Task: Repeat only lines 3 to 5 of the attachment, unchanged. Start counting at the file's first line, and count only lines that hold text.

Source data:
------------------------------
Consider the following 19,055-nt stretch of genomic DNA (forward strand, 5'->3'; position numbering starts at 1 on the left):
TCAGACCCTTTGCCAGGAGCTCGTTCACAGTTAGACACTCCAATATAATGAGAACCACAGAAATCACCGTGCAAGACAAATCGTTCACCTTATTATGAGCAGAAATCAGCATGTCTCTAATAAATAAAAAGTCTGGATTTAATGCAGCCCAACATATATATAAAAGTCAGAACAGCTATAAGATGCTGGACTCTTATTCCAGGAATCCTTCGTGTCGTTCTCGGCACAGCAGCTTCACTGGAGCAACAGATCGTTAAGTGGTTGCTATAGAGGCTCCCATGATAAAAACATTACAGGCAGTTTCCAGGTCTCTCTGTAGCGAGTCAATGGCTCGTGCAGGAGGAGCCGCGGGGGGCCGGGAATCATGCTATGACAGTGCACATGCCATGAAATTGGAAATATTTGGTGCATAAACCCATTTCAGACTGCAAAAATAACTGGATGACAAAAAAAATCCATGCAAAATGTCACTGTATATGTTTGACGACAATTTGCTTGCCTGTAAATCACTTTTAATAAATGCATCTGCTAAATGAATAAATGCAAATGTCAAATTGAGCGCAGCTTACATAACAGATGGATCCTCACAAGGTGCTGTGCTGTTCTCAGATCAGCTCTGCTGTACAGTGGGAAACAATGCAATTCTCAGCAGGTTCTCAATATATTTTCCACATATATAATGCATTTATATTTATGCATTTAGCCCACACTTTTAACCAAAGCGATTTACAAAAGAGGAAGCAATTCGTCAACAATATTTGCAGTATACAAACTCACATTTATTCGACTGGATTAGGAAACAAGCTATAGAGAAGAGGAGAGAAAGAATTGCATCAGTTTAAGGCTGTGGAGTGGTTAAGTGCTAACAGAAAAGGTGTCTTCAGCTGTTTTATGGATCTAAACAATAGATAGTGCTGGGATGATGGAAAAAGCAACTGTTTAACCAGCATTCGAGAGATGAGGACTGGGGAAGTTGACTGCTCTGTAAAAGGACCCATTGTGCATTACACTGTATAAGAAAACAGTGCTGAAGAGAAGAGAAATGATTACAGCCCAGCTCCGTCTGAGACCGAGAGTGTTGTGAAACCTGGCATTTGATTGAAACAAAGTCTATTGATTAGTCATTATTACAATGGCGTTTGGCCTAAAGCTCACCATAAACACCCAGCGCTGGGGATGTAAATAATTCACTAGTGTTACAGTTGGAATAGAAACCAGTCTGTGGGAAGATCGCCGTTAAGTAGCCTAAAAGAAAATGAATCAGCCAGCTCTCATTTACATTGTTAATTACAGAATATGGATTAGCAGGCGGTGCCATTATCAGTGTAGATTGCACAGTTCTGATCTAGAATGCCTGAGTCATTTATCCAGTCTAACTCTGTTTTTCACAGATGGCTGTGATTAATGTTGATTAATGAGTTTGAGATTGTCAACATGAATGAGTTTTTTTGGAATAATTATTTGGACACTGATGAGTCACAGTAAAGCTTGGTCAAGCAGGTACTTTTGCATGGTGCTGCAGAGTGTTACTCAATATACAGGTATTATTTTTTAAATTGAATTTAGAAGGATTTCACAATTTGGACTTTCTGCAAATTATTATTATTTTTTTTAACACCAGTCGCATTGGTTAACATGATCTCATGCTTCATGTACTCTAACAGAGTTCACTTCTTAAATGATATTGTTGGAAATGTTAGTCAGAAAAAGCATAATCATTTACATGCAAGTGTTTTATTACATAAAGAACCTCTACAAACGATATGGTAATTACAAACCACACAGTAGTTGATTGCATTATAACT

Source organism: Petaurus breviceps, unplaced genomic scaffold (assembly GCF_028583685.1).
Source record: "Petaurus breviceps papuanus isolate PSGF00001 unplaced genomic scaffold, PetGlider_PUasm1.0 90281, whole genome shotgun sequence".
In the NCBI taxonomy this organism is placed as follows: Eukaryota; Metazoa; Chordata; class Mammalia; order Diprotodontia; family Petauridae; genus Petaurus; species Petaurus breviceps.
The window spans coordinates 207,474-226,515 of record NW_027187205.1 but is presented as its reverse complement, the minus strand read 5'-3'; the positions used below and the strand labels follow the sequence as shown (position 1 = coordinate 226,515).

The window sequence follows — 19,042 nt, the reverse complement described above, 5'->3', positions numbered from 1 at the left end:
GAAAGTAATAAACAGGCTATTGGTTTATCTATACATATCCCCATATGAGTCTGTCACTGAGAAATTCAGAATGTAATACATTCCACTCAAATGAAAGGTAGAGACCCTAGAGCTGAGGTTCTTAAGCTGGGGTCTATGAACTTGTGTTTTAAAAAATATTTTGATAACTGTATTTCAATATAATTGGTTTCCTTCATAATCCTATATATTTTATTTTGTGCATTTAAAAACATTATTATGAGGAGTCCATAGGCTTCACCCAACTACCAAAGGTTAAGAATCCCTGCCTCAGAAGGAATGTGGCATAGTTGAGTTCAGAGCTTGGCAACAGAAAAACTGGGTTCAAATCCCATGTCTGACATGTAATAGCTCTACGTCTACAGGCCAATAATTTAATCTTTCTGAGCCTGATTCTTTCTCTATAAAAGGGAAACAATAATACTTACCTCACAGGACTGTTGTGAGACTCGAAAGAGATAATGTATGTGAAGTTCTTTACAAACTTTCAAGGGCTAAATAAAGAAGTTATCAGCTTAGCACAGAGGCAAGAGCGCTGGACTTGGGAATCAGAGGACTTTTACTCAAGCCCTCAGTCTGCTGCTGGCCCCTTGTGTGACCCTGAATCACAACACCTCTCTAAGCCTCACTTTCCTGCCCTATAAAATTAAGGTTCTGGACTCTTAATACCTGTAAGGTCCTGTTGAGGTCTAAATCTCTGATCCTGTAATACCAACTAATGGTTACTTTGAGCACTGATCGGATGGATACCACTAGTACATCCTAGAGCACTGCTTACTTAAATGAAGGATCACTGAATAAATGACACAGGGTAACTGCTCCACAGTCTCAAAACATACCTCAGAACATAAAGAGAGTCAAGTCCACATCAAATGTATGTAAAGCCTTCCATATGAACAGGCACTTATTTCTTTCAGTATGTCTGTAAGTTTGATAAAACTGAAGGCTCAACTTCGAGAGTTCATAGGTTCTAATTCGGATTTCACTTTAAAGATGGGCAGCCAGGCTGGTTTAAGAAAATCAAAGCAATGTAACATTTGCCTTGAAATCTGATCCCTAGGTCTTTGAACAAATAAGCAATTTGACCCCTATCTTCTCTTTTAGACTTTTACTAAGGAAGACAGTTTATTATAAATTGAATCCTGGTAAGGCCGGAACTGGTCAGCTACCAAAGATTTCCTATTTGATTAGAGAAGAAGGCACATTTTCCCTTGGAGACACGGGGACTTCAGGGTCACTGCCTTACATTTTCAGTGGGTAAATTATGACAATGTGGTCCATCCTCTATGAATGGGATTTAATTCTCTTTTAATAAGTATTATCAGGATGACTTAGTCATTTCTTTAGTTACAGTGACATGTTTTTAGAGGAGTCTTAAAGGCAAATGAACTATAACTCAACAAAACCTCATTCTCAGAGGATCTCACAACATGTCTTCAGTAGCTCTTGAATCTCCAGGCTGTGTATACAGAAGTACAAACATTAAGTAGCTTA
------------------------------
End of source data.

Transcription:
Source organism: Petaurus breviceps, unplaced genomic scaffold (assembly GCF_028583685.1).
Source record: "Petaurus breviceps papuanus isolate PSGF00001 unplaced genomic scaffold, PetGlider_PUasm1.0 90281, whole genome shotgun sequence".
In the NCBI taxonomy this organism is placed as follows: Eukaryota; Metazoa; Chordata; class Mammalia; order Diprotodontia; family Petauridae; genus Petaurus; species Petaurus breviceps.